This is the key point where the entire plot of the game revolves around. Even though the player’s character was never interested in androids and knows nothing about them, he can clearly tell that Lucy is unlike any other, and that is not only based on the imprinted serial number on her belly in which you can see that she is the first of her type. Lucy is the first android to perfectly simulate facial expressions, emotions and everything else that previously could be used to distinguish an android from a human. Curiously enough is the fact that, despite not having had any previous experience with androids, the boy does not give up on Lucy and actually spends time and effort in getting her back to shape and, even though he keeps telling himself that he doesn’t care for it, you can’t shake the thought that if he doesn’t care about her, why does he keep helping her? Perhaps he hopes to achieve some sort of personal gains from this whole situation?
In this sense there are some times in which the two protagonists debate each other whether Lucy’s actions and words have any actual meaning to them. The main argument in which they do not is that an android only acts a certain way because it was programmed to act like that, while at the same time following the Three Laws of Robotics by Isaac Asimov which the game keeps throwing at your face throughout its entirety. On the other hand, Lucy argues that she helps people because it makes her happy, and this makes her happy because those people are happy when they see their life made easier by her presence, it is something reciprocal. Anyone can interpret this one way or another, and it is certainly one theme of conversation I very much enjoy to delve into. That said, these two characters feel so opposite at times, in terms of personality, that my opinion was bouncing from one position to another throughout the game and I think that is brilliant, it clearly shows how well the narrative is laid out, even if at other times it feels silly.
Without spoiling much, and I believe this is the reason why the game keeps showcasing the Three Laws of Robotics, there are a few cases in which Lucy does not follow these laws but the game does not make it blatantly clear for you, you need to be paying attention. What does this mean for Lucy, are her emotions real or is she just so perfectly programmed that she is able to surpass the fundamental laws that condition the very existence of robots and androids? It is in situations like these that the game seems to bounce from one extreme to another. One moment Lucy blindly follows orders and seems to lack any sort of self will, while on the next moment she is going out of her own way in order to make you are happy and even ignores the three fundamental laws of robotics. This helps progress the narrative even further the more you play the game, as you can can clearly tell that the player’s character is attracted to Lucy, even despite frequent denial and that on his head, his own logic starts clashing with his emotions and he can’t make up his mind about how he feels regarding Lucy. This especially happens when you see that Lucy is desperately looking for her master’s approval (the player), perhaps due to the fact that she was abandoned in a junkyard and thus she thinks she is not a good android. In any case, you can also sense the usual high school teenage drama going on, in which there are obvious differences in terms of ideals between the player’s character and his father, the lack of any social interaction either at school or at home and, in a way, that helps shape its character and it’s in such lack of social interaction that he finds solace in the company of Lucy.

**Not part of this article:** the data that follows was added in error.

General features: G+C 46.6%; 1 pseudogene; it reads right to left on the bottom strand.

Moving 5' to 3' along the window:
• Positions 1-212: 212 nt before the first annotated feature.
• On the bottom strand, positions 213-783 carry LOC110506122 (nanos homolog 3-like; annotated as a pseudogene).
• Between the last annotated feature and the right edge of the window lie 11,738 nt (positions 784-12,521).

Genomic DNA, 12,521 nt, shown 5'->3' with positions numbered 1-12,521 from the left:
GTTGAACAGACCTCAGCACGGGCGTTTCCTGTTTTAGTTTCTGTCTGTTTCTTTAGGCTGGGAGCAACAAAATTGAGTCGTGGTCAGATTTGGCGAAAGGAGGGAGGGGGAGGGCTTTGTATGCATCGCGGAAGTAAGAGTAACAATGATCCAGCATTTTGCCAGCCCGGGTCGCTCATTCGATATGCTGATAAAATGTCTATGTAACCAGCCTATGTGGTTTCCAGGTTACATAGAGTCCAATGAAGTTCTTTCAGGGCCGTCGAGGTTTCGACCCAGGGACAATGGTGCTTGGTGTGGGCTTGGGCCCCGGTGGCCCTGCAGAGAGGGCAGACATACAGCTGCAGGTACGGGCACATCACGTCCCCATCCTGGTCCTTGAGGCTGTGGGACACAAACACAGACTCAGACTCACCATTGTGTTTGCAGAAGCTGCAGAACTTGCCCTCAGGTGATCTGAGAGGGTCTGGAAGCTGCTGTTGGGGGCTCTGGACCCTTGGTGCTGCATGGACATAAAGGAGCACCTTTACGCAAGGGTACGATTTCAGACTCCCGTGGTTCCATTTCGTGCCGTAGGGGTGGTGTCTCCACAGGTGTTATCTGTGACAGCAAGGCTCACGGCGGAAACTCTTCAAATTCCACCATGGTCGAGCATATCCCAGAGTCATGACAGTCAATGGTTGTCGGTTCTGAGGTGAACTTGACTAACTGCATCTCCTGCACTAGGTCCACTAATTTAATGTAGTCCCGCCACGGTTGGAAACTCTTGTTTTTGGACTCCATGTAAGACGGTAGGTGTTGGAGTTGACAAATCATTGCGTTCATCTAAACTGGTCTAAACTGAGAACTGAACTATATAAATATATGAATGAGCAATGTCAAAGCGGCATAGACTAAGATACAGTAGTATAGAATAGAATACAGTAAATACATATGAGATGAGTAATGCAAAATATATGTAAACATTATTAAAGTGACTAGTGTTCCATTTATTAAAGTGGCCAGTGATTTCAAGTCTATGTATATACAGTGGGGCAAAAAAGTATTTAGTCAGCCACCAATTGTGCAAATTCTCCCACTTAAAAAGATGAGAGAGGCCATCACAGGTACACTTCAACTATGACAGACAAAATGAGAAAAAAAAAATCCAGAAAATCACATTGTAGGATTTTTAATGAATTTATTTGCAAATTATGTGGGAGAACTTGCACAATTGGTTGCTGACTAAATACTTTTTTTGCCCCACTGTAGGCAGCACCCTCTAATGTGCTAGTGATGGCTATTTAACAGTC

In the end, despite some minor grammar errors and the repetitive but subtle ambient music, I can safely say that Lucy -The Eternity She Wished For- is certainly worth your time, especially considering its price and its longevity ranging from 8 to 12 hours, depending if you do the extra stuff and if you try to get all the endings. Even if you are not a fan of visual novels, what you will find here is a very emotional and thought provoking plot regarding the human condition, what makes one human, what makes one’s emotions real or fake and what are the potential consequences of a society that is gradually relying more and more on technology, all these being provided from different points of view. Will we ever come to a point in which we will be approaching robots the same way we approach another fellow human being? Will machines and humans always be different? Does an artificial intelligence have feelings? These are questions that will most likely cross your mind while playing Lucy -The Eternity She Wished For-.
REVIEW CODE: A complimentary PC code was provided to Bonus Stage for this review. Please send all review code enquiries to firstname.lastname@example.org.